70% drivers insensitive to wildlife, says study
More than 70 per cent of the drivers who travel on National Highway 37 that passes through Kaziranga National Park violate speed regulations and are insensitive to wildlife movement, a study has found.
The study, Ecological effects of road through sensitive habitats: Implications for wildlife conservation, undertaken by a research fellow at the Wildlife Institute of India, A. Pragatheesh, last year, assesses the ecological effects of the NH 37 stretch, passing through Kaziranga National Park, on wildlife and evaluates the efficacy of the existing speed regulations on the highway.
The study found that the visibility and size of signboards did not have any correlation with drivers decreasing the speed of their vehicles in response to wildlife movement.
“Seventy per cent of the drivers said they wanted to drive as fast as possible to deliver the goods early and they were not aware about animals crossing the road. Most of them had not seen any animal being hit while travelling on the road,” the study says.
The complete report is being finalised.
To assess the ecological impact of the road on wildlife, Pragatheesh studied the existing wildlife corridors by using the pugmark impression method, collected data on animals hit on the road on the basis of a 60-day observation made between March and June 2011 and monitored the speed of vehicles on select road sections to evaluate the efficacy of speed regulation measures like rumble strip, humps and steel barricades.
The maximum herbivores were found in Kanchanjuri and Haldibari corridors. The number of small carnivores was high in Ghurakati and Panbari corridors, which are located along habitations. Large carnivores were found to frequent Haldibari corridor. As the Haldibari corridor connects Kaziranga and Karbi Anglong hills, a large number of wildlife is found here.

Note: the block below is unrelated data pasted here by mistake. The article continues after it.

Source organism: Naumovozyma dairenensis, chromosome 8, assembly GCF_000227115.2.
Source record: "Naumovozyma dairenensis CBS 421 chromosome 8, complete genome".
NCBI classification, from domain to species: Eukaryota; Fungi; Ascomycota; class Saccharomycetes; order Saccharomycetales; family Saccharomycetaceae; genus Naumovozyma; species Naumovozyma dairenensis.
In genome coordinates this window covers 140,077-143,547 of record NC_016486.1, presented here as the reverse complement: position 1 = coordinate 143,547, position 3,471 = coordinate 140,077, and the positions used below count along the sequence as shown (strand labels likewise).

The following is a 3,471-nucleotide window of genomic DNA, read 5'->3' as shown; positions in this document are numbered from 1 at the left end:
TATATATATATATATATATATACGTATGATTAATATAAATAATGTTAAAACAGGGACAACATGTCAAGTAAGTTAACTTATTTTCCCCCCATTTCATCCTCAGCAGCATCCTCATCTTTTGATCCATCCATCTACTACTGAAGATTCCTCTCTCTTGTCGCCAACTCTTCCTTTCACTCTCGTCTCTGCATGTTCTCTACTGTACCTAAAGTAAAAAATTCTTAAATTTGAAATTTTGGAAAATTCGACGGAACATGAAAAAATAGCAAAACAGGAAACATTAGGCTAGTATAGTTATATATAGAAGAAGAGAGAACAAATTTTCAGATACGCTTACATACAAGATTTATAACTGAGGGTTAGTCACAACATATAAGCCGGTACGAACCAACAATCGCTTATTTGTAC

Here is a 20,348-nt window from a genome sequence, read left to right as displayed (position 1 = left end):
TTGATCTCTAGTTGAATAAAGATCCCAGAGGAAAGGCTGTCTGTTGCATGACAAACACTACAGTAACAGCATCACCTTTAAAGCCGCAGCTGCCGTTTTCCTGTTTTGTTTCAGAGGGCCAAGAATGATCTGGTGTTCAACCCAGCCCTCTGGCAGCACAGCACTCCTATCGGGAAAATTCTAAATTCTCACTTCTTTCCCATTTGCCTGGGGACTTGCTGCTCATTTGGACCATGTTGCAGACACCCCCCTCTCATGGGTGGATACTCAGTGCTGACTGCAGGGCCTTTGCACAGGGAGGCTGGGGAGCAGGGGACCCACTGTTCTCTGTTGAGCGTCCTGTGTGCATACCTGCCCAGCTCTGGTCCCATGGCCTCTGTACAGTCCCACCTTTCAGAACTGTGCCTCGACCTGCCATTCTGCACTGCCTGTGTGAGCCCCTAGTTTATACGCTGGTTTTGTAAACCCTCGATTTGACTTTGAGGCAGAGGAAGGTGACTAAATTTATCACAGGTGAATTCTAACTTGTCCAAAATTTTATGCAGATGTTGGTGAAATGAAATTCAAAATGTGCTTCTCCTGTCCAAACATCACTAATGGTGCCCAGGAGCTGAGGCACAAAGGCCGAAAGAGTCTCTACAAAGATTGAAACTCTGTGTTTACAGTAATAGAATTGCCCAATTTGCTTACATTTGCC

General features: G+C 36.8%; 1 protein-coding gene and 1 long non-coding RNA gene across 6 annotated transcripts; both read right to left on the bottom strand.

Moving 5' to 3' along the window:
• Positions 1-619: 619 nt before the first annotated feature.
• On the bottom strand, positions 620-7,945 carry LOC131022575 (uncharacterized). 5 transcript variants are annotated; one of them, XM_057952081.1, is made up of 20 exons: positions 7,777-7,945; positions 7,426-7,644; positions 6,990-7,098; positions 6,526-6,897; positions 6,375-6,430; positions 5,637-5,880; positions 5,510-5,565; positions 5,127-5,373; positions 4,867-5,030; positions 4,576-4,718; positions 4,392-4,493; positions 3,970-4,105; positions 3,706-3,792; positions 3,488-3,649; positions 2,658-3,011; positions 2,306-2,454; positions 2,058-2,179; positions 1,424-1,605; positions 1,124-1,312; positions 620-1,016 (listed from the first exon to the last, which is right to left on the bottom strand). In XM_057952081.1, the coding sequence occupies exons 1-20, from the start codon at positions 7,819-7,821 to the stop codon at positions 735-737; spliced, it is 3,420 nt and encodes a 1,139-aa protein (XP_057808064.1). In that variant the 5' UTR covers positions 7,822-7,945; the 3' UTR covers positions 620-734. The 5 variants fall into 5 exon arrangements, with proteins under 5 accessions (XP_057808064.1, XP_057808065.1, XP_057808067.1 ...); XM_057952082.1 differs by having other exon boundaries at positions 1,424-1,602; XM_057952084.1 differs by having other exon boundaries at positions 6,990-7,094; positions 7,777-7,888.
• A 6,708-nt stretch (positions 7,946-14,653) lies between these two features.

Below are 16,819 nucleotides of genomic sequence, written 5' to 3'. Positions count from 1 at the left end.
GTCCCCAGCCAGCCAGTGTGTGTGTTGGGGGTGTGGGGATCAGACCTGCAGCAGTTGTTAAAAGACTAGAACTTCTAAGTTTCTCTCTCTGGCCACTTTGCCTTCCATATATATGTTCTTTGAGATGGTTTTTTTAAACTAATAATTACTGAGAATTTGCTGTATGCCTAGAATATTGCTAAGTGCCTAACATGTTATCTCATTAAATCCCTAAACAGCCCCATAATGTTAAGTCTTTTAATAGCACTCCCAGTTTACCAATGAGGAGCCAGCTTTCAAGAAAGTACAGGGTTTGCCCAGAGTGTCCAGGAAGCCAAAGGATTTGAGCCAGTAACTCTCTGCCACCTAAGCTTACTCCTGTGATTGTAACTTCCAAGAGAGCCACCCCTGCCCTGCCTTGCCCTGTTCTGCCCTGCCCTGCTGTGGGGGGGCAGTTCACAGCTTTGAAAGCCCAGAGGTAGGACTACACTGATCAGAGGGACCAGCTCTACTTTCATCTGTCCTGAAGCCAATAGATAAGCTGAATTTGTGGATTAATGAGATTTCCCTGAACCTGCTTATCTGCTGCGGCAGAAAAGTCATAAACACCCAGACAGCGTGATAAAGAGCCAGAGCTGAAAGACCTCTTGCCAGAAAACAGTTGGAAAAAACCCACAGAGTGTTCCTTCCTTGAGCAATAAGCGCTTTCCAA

The highest number of road hits was recorded for reptiles (69 per cent), followed by birds (23 per cent) and mammals (8 per cent). The effectiveness of hump, rumble strip and barriers varied in controlling the speed of different vehicles.
High traffic volume was found to pose a major threat to movement of wild animals between Kaziranga National Park and Karbi Anglong hills during floods.
The study found effective measures were needed to improve the functioning of the existing corridors.
“The study results will provide good inputs to solve the high traffic volume along Kaziranga,” a park official said.
Barricades have been put up at 11 points along the 43km stretch of NH 37 passing through Kaziranga. Park rules state that blowing of horn and driving above the speed limit of 40km/hour is prohibited.
As the drivers are mainly from the Hindi-speaking belt and speak Hindi, more signboards have now been put up in the language, the official said.
The Standing Committee of National Board for Wildlife has decided that draft guidelines with respect to laying of transmission lines and construction of roads in protected areas will be framed soon.
It has also decided to take up with the National Highways Authority of India the matter of non-compliance with forest clearance norms while constructing the four-lane expressway, which would pass through the elephant and tiger corridors in the Kaziranga-Karbi Anglong area.